LAR: Socially critical artists in Left publications such as the Masses and the New Masses made effective use of this approach in the early decades of the 20th century. Did any of these serve as inspiration for you? Are there other precedents you wish to cite?

NF: I love the work of the left artists from the early 20th century. The woodcuts and lithographs communicate a commitment to socialist ideas mixed with humanism and universalism that is missing at present.  The New Masses covers are bold with a handmade warmth to them. But my drawing style is a little more influenced by artists of a few decades earlier—illustrators such as Thomas Nast, who were satirists, and generally had more fun with symbolic  details, and who worked in a style closer to classical European picture-making. I don’t think this style is exactly associated with the left—more like the bourgeoisie center who enjoyed making fun of zealots on the left and right as today, but I’ve always liked the sophistication with which they made pictures. I think the 19th century was the highpoint of the craft of drawing. Publications such as Frank Leslie’s illustrated newspapers were popular and I have been fascinated by the idea that artists were able to conjure up battle scenes from the Civil War, shipwrecks, etc, and that became what people accepted as reality.   

LAR: Your activity as an artist with a strong Left leaning political analysis extends well beyond two-dimensional graphics into sculpture, installation, performance, and collective organizing involving both artists and activists such as Occupy Museums and Gulf Labor Coalition. How would you characterize the relationship and cross-influence between these practices?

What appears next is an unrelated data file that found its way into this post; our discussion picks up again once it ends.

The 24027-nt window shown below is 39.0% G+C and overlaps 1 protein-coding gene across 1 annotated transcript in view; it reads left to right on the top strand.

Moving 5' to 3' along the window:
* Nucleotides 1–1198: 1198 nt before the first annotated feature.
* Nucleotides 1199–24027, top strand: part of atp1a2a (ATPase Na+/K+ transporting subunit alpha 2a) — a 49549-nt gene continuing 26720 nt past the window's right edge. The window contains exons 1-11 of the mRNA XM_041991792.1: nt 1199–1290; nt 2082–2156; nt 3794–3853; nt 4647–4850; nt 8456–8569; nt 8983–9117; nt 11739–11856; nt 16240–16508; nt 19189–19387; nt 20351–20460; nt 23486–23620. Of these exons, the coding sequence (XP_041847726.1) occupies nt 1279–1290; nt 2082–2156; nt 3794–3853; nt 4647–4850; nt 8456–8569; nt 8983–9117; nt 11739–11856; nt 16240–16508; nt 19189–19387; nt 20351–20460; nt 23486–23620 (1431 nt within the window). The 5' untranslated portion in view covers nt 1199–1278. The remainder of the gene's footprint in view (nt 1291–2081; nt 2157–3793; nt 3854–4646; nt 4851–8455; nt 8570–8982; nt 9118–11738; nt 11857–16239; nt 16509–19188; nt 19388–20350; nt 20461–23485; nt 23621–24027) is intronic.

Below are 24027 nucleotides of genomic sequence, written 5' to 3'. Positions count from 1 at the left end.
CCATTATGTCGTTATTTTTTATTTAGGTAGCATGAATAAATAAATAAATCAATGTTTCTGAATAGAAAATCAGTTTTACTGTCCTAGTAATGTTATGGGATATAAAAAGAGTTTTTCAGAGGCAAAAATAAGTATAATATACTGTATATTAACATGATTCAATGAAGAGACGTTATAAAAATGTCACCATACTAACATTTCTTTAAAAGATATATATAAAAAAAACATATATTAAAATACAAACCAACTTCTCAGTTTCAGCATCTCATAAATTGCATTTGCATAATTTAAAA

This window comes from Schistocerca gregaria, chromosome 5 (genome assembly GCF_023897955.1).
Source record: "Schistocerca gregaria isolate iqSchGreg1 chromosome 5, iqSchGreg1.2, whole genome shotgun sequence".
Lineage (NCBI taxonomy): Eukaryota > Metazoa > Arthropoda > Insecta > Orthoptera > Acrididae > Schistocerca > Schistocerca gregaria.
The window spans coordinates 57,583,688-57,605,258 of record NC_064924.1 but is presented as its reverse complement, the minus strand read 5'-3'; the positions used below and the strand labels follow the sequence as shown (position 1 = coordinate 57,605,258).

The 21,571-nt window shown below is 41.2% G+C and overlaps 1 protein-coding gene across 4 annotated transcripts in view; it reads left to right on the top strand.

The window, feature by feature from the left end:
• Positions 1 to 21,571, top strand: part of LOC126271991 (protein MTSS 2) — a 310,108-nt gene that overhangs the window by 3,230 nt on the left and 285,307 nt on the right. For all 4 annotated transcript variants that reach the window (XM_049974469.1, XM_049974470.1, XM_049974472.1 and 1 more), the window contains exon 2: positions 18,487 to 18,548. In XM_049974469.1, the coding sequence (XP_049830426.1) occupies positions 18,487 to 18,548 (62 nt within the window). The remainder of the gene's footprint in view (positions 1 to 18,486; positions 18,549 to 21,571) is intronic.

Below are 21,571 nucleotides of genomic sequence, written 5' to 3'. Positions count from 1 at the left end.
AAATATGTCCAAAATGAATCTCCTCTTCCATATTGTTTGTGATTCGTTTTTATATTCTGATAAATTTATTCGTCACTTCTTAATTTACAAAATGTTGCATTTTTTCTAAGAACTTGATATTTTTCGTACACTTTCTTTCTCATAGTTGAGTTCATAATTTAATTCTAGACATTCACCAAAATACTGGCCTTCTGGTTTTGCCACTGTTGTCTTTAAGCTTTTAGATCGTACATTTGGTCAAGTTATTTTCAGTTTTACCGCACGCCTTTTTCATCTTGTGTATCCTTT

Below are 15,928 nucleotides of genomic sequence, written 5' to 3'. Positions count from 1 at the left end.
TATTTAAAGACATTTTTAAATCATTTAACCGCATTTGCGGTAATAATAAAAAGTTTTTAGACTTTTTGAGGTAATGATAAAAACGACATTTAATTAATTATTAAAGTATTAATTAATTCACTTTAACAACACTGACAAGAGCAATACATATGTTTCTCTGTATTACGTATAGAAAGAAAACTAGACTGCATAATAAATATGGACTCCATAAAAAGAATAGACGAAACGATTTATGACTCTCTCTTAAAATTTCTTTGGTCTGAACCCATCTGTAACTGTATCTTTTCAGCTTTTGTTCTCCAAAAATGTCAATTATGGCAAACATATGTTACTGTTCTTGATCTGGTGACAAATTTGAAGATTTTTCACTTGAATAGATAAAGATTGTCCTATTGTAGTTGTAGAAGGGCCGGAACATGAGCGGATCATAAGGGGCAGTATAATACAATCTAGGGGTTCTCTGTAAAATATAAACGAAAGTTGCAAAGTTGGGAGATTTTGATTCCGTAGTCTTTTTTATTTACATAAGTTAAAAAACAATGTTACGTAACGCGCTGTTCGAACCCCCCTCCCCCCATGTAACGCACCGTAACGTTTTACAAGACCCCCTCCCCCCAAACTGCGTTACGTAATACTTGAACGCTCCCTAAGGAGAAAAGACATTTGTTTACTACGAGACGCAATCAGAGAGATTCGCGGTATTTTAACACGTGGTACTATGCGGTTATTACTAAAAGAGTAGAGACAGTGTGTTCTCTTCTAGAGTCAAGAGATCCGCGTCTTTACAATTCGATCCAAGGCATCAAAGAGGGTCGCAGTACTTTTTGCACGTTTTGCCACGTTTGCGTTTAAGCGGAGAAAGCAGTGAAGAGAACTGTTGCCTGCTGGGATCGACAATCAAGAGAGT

NF: Some artists have managed to proceed with their art career and conduct their spirited activism on the side, as a sort of ethical duty—the price of the class position occupied by contemporary artists. I have always tried to mix art and activism together. Maybe this is because I was so disgusted by the moneyed/institutional artwork when I was earlier involved, that art activism seemed the only possible path. My first solo show in New York was called “Rhetoric Machine, a kinetic installation with physical sculptures to animate a history of war speeches made by the US president. I was proud of the work, but saw right away the problem of it existing in the gallery system, measured by how well it sold. So I was relieved when I found my way into activism, and began experimenting with my work in there—street performance with props, avant garde direct actions, etc. I’m the opposite of a minimalist; I like to create things out of contradictions in materials, images, situations, ideas —just the way my mind works. I like the work to be like a garden–alive and somewhat unruly.  I don’t claim that it makes for the best art or the best activism. In fact, I love looking at nonpolitical painters who are have the discipline to thinking every day about making similar sorts of images with paint, and I admire activists who are daily organizing, jumping into the ring with escalating messaging, and getting arrested and winning campaigns and shifting the overton window. But I’ve sought to hold space in the art world for political commitments, and in the activist world for creativity, absurdity, and complexity. It’s been a productive struggle.